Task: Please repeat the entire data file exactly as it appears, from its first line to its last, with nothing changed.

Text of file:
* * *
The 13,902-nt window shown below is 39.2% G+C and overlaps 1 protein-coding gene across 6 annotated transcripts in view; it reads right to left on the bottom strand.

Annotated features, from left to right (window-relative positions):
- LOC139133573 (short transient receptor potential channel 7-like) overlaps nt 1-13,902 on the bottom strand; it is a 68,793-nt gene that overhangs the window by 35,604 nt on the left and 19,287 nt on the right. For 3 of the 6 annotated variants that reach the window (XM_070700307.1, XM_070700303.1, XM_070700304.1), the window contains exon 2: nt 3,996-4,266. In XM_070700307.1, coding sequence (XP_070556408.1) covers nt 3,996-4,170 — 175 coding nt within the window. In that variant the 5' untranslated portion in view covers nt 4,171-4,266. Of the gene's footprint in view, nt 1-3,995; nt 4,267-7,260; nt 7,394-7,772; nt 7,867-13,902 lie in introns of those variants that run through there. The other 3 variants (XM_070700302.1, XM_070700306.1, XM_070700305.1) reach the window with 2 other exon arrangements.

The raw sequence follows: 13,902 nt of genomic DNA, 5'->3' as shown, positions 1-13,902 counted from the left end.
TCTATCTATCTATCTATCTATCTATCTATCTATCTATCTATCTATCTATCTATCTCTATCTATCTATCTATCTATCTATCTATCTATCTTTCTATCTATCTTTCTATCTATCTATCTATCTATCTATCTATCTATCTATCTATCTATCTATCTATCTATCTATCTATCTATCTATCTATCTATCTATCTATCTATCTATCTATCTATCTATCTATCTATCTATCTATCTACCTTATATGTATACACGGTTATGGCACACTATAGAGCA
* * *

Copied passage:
The 13,902-nt window shown below is 39.2% G+C and overlaps 1 protein-coding gene across 6 annotated transcripts in view; it reads right to left on the bottom strand.

Annotated features, from left to right (window-relative positions):
- LOC139133573 (short transient receptor potential channel 7-like) overlaps nt 1-13,902 on the bottom strand; it is a 68,793-nt gene that overhangs the window by 35,604 nt on the left and 19,287 nt on the right. For 3 of the 6 annotated variants that reach the window (XM_070700307.1, XM_070700303.1, XM_070700304.1), the window contains exon 2: nt 3,996-4,266. In XM_070700307.1, coding sequence (XP_070556408.1) covers nt 3,996-4,170 — 175 coding nt within the window. In that variant the 5' untranslated portion in view covers nt 4,171-4,266. Of the gene's footprint in view, nt 1-3,995; nt 4,267-7,260; nt 7,394-7,772; nt 7,867-13,902 lie in introns of those variants that run through there. The other 3 variants (XM_070700302.1, XM_070700306.1, XM_070700305.1) reach the window with 2 other exon arrangements.

The raw sequence follows: 13,902 nt of genomic DNA, 5'->3' as shown, positions 1-13,902 counted from the left end.
TCTATCTATCTATCTATCTATCTATCTATCTATCTATCTATCTATCTATCTATCTCTATCTATCTATCTATCTATCTATCTATCTATCTTTCTATCTATCTTTCTATCTATCTATCTATCTATCTATCTATCTATCTATCTATCTATCTATCTATCTATCTATCTATCTATCTATCTATCTATCTATCTATCTATCTATCTATCTATCTATCTATCTATCTATCTATCTACCTTATATGTATACACGGTTATGGCACACTATAGAGCA